Is it really over so quickly?! Every year the only disappointment we experience with Crisis is the flat feeling of coming home back to normality after two days in wargaming Heaven. Not only do we get the greatest show in Europe, but we also get to enjoy one of the understated gems of the continent, the truly buzzing and eternally welcoming city of Antwerp.
This year we packed the two Lardy cars on Thursday night and set off early on Friday morning. Arriving at our hotel in mid-afternoon we had time for a quick wash and brush up before having a few pre-dinner drinks next to the harbour and then into town for dinner in a fabulous 12th century vaulted wine cellar lit only by a myriad of candles. As wander around the various squares, sampling a few more beers before heading back to the hotel made for a most enjoyable evening.
Saturday morning saw us arrive at the show venue at around 0830 where we quickly set up the small village of Lardville with its associated manoir and Chateau.
For me the rest of the day was one great blur, as we played three games of Chain of Command. Two with the BIG Chain of Command rules, one with the vanilla rules for a couple of newcomers who wanted to see the game in its original format. As always it was great to game with our old friends from Europe and to make new ones. It was particularly nice to chat with a number of German wargamers who had made the lengthy trip. I fear that my ability to tweet from the show as very limited, but Nick and Sid kept up a good running commentary on the events of the day.
I must note here the hard work put in by the Tin Soldiers of Antwerp. They had taken even more space this year whilst keeping the number of traders and games the same as before. This really gave the show a feeling of space and allowed one to manoeuvre around the show with ease. Their efforts in keeping everyone fed and watered were much appreciated. The food smelt fantastic; sadly I was too busy to eat anything!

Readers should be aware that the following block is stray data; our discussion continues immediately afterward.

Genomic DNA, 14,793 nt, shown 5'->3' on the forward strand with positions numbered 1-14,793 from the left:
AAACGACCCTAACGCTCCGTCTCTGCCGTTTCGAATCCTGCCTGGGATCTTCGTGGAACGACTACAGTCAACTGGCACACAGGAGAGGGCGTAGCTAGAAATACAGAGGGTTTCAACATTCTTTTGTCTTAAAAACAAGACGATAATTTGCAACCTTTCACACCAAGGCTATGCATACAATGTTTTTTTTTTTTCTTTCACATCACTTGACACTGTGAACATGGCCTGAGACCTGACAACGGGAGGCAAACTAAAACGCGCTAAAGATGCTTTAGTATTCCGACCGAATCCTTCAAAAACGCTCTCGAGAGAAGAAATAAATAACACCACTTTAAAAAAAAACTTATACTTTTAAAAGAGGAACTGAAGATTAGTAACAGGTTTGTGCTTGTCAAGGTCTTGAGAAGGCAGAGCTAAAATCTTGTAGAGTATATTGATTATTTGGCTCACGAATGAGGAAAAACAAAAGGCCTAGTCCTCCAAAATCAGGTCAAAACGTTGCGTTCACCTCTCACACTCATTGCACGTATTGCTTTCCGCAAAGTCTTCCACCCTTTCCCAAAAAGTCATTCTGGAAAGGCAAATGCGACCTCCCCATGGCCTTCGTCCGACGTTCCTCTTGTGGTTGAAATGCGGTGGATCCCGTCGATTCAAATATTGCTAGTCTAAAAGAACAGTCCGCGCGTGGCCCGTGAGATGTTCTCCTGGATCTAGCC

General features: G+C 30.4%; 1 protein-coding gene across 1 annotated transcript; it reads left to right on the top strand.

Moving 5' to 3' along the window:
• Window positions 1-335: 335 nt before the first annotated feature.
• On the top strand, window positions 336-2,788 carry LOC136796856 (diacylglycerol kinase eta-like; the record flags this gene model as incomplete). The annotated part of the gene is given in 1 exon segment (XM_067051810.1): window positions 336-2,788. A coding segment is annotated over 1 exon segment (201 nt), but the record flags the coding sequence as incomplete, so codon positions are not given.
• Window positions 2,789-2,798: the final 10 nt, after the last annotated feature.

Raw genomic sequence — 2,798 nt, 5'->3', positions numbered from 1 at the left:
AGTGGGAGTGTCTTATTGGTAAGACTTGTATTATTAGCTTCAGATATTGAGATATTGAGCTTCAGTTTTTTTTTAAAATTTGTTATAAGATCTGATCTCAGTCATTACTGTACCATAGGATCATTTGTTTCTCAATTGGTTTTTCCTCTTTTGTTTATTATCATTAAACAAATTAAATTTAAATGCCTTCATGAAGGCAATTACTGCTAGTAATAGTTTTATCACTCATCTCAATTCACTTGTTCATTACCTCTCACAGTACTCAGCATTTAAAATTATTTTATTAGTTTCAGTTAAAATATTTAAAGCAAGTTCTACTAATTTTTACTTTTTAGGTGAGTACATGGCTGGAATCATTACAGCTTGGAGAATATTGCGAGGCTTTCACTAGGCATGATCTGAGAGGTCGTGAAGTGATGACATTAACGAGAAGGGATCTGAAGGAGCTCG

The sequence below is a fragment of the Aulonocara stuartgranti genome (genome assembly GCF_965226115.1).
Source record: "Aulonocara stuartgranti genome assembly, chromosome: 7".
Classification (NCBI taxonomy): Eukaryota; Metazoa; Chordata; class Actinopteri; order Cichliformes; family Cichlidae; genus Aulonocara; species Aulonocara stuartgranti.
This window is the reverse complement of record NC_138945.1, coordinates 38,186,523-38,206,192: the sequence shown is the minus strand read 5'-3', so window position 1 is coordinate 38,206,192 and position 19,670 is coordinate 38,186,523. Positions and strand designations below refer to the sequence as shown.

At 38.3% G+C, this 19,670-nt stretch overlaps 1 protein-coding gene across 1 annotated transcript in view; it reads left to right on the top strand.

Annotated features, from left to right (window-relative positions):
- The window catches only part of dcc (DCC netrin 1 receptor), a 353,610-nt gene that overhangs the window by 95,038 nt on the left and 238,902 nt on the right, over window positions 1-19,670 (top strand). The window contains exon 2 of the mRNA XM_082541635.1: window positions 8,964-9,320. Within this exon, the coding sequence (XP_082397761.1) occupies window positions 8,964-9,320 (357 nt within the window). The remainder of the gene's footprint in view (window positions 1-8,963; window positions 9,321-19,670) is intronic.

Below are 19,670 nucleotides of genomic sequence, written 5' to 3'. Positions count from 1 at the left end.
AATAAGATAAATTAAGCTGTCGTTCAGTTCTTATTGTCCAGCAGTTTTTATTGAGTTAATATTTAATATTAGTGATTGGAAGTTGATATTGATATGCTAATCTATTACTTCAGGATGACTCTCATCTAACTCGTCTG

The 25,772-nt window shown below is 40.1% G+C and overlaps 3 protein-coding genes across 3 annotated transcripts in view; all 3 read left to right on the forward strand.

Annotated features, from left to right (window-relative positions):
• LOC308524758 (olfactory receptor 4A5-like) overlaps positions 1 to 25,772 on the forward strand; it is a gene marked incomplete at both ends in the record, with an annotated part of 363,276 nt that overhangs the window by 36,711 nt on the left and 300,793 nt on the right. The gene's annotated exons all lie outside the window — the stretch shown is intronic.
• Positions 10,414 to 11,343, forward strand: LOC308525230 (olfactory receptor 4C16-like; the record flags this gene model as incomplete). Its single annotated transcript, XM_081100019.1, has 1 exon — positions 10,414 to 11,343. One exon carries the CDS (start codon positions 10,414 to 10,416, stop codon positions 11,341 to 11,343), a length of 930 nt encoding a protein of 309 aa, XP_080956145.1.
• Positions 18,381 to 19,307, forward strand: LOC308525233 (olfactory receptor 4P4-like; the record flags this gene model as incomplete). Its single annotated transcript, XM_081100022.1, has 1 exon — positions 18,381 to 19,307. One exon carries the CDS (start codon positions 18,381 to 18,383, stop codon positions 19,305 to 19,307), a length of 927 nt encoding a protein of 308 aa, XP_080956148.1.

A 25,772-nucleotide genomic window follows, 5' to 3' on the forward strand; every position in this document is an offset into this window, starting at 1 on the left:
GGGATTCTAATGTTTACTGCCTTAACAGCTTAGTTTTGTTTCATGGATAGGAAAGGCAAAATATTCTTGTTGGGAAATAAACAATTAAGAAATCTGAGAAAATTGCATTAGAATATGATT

The high point of the day for us was that Chain of Command won two awards. We won the Best Participation Game and next door James and Scrivs had traveled across with their spectacular Keren game which they also ran with our Chain of Command rules, winning the most Innovative Game of the Show. Nobody who has seen the amazing East African hillside over which they fought could be anything other than amazed at its beauty and originality. A truly worth winner! Here we see Scrivs, James and Rich wielding said awards.
Of course Crisis doesn’t end when the doors shut. We headed into town for a slap up feed of horse Fillet Rossini and a few few bottles of vino collapso, before joining James and Scrivs for a very merry evening around Antwerp’s historic Inns. Here we see, from left to right, Elton, Scrivs, Noddy, Sidney, Clarkie, James, Biffo and Nick raising their glasses to toast the joys of the day. Cheers!
So, another fantastic Crisis came to an end. The long drive home gave us time to contemplate on the fun we’d had and chat a bit for a forthcoming Lardy podcast. More on that later. For now, here’s a gratuitous photo of the Best Participation Game trophy which now graces the Lard Island Trophy cabinet.
As 2014 comes to an end, thoughts on Lard Island turn to next year’s projects and, in particular, our games on the show circuit. By the middle of the year we plan to have our rules for ultra-modern conflict, Fighting Season, published. Down in Australia, well known military author Leigh Neville has been working hard